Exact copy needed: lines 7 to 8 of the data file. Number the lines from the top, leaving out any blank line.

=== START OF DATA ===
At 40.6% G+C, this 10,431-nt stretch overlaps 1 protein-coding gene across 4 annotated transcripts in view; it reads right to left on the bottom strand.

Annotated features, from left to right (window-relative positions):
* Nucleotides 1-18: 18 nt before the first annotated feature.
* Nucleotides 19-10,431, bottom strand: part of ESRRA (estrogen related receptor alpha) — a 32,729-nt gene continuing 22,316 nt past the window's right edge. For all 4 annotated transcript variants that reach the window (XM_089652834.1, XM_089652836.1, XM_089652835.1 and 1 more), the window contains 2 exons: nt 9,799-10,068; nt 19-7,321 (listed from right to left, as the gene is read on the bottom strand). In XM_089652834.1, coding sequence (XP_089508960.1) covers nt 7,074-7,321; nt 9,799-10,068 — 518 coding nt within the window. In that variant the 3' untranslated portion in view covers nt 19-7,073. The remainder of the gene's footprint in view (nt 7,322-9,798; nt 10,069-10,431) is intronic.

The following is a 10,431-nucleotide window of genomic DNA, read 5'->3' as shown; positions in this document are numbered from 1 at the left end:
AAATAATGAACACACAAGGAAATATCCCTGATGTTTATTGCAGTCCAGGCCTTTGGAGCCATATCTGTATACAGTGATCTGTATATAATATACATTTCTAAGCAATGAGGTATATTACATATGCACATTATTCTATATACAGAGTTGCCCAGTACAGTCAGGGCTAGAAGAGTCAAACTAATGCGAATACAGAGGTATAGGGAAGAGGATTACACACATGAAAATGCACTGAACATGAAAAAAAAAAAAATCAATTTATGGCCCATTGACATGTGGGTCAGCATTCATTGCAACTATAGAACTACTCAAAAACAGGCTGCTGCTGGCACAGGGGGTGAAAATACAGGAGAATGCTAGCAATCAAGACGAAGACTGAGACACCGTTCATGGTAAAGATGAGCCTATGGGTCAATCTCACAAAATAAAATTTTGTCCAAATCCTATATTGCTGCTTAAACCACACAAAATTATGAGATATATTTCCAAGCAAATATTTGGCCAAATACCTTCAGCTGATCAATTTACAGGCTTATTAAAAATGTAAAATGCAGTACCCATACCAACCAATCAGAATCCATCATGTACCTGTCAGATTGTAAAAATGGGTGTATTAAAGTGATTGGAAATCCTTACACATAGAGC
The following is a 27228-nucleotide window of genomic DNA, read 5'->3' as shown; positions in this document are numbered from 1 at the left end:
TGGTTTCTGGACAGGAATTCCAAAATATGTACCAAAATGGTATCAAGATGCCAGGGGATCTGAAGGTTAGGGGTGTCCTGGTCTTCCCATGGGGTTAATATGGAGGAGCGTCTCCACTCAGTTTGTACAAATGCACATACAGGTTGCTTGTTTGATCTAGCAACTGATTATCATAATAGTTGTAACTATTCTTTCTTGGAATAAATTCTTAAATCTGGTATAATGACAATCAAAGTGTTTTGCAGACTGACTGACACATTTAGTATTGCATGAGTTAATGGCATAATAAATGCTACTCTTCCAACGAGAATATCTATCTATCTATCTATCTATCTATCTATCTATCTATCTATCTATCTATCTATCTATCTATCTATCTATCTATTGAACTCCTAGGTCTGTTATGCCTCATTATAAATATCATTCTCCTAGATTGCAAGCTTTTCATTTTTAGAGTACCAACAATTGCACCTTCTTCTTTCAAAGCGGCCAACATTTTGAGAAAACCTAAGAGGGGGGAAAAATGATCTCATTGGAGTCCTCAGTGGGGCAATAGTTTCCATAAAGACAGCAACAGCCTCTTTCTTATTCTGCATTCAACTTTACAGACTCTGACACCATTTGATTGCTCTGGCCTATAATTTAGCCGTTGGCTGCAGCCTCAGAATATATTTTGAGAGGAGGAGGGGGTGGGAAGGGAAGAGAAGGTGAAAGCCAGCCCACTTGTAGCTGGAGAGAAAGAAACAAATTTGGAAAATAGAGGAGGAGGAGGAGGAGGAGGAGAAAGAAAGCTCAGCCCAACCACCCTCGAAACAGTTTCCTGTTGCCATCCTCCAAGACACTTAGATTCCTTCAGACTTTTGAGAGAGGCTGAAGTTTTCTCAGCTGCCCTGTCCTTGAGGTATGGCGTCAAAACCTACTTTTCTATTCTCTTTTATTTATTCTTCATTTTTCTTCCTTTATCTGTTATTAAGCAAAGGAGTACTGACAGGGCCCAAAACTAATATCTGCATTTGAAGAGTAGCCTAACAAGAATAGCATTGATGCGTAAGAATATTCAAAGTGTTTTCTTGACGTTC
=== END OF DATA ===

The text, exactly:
The following is a 27228-nucleotide window of genomic DNA, read 5'->3' as shown; positions in this document are numbered from 1 at the left end:
TGGTTTCTGGACAGGAATTCCAAAATATGTACCAAAATGGTATCAAGATGCCAGGGGATCTGAAGGTTAGGGGTGTCCTGGTCTTCCCATGGGGTTAATATGGAGGAGCGTCTCCACTCAGTTTGTACAAATGCACATACAGGTTGCTTGTTTGATCTAGCAACTGATTATCATAATAGTTGTAACTATTCTTTCTTGGAATAAATTCTTAAATCTGGTATAATGACAATCAAAGTGTTTTGCAGACTGACTGACACATTTAGTATTGCATGAGTTAATGGCATAATAAATGCTACTCTTCCAACGAGAATATCTATCTATCTATCTATCTATCTATCTATCTATCTATCTATCTATCTATCTATCTATCTATCTATCTATCTATTGAACTCCTAGGTCTGTTATGCCTCATTATAAATATCATTCTCCTAGATTGCAAGCTTTTCATTTTTAGAGTACCAACAATTGCACCTTCTTCTTTCAAAGCGGCCAACATTTTGAGAAAACCTAAGAGGGGGGAAAAATGATCTCATTGGAGTCCTCAGTGGGGCAATAGTTTCCATAAAGACAGCAACAGCCTCTTTCTTATTCTGCATTCAACTTTACAGACTCTGACACCATTTGATTGCTCTGGCCTATAATTTAGCCGTTGGCTGCAGCCTCAGAATATATTTTGAGAGGAGGAGGGGGTGGGAAGGGAAGAGAAGGTGAAAGCCAGCCCACTTGTAGCTGGAGAGAAAGAAACAAATTTGGAAAATAGAGGAGGAGGAGGAGGAGGAGGAGAAAGAAAGCTCAGCCCAACCACCCTCGAAACAGTTTCCTGTTGCCATCCTCCAAGACACTTAGATTCCTTCAGACTTTTGAGAGAGGCTGAAGTTTTCTCAGCTGCCCTGTCCTTGAGGTATGGCGTCAAAACCTACTTTTCTATTCTCTTTTATTTATTCTTCATTTTTCTTCCTTTATCTGTTATTAAGCAAAGGAGTACTGACAGGGCCCAAAACTAATATCTGCATTTGAAGAGTAGCCTAACAAGAATAGCATTGATGCGTAAGAATATTCAAAGTGTTTTCTTGACGTTC